I crafted tonight. Or, more accurately, I am crafting tonight. It's sending me into a depression spiral that I can't seem to get out of.
The thing is that I have one major problem with sewing (and many other minor problems). That is, I can never seem to place my patterns properly on grain lines. I don't know what the hell is wrong with me, but it's super depressing and annoying and hateful. It's okay now that I'm making make up bags and slippers and other stuff that doesn't really hang on the body, but what's going to happen when I make a dress or jacket and I can't true the fabric and cut on grain? It's going to look hideous and I'm going to die of shame. Does anyone out there have advice for getting your fabric to true and cutting on grain. If your advice is pull on the fabric on the bias or slip a thread from the weave or weft free and use that as your guide, please explain more fully. Pulling on the fabric has not trued my fabric in the past, and I can't damn well seem to pull a thread free.
Hopefully later this week I will have some finished sewing projects to post (and a camera to use to photograph them), but until then, it's Linky Tuesday. Like how I just pretended that I always post links on Tuesdays?
Here's some of my favorite crafty finished objects! Let's start with my newest obsession, quilts. I love, love, love this beautiful quilt from CharlotteCarotte. First off, it looks simple and modern. Second, it looks soft. Third, it looks gorgeous. It makes me want to quit with the idea of fashion sewing.
Then, there are the cookies. I love cookies and I always want to be able to make beautifully decorated cookies, but if I could make ice cream cone cookies or starry window cookies, all I'd do is make cookies and charge ridiculous prices for them at craft sales.
You all know I love to cross stitch, but it takes a hell of a lot of time to do the 'good' designs because they intersperse colors very thoroughly to get a more natural looking finished product. And the really good ones that require beads require even more time and energy. That's why this finished mermaid cross stitch is a phenom. If I had made this, I'd frame it and put it up in the middle of the most seen wall in our house and I'd tell everyone that came into our house that I had made it.
Nathan is obsessed with trains, and I'm obsessed with clothes for Nathan. That means I love this adorable Kai shirt made of a very train-y fabric. I'm thinking of how it would look fantastic over some thermal shirts this winter as part of his every day wardrobe. Slip that on over some jeans and he'd look stylish without looking like a tiny little man. Helen has often pointed out that most boys are dressed like little men, and that's true, but the pointed use of cute prints can help alleviate that fact.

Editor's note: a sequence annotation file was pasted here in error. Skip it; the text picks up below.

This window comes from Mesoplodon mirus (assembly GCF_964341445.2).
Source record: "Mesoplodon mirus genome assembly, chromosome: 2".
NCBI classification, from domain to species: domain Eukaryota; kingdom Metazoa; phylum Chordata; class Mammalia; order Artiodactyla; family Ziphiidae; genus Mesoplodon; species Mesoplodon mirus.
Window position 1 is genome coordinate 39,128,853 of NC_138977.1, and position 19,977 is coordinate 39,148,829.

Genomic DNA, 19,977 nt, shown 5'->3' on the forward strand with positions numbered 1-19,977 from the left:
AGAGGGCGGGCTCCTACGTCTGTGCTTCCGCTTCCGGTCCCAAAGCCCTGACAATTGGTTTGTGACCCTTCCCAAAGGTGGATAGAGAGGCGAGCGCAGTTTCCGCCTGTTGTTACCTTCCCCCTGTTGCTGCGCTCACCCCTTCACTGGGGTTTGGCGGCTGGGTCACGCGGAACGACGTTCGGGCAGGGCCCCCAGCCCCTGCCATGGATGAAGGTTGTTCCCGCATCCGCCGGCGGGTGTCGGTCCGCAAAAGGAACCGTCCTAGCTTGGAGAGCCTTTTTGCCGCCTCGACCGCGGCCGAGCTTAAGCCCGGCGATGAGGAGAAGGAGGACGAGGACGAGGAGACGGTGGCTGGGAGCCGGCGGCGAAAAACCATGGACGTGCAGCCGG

When I was younger, my mom would try to teach me to craft and fail. This is due to two things. One, I'm a horrible person learner. I've had fantastic people try to teach me, including my own husband (a patient tutor that many of my friends have told me is extremely patient with those willing to learn), and I can't learn from them. I dislike people telling me what to do. I hate when they keep going on about something I understand already. I dislike telling teachers I don't understand, so I let them stop teaching me when I don't understand the subject matter. I get angry with myself for disappointing people who are attempting to teach me. Two, my mom is a horrible teacher, apt to blame her 'student' for failing to learn or likely to not care about teaching. "You picked out horrible yarn to learn from, and that's why I can't teach you to knit." "I never installed zippers or buttonholes. Your grandmother did it for me. I mostly just made elastic pants." If you can't guess, these two things are probably related. That's why I'm always amazed to see these blogging mothers featuring their child's amazing creations, such as this Wall-E stuffie, or this awesomely chic knitted sweater.
I hope that one day, Paul can teach our children well or at least filter my instructions well. I can already tell that I'm more a teacher like my mom.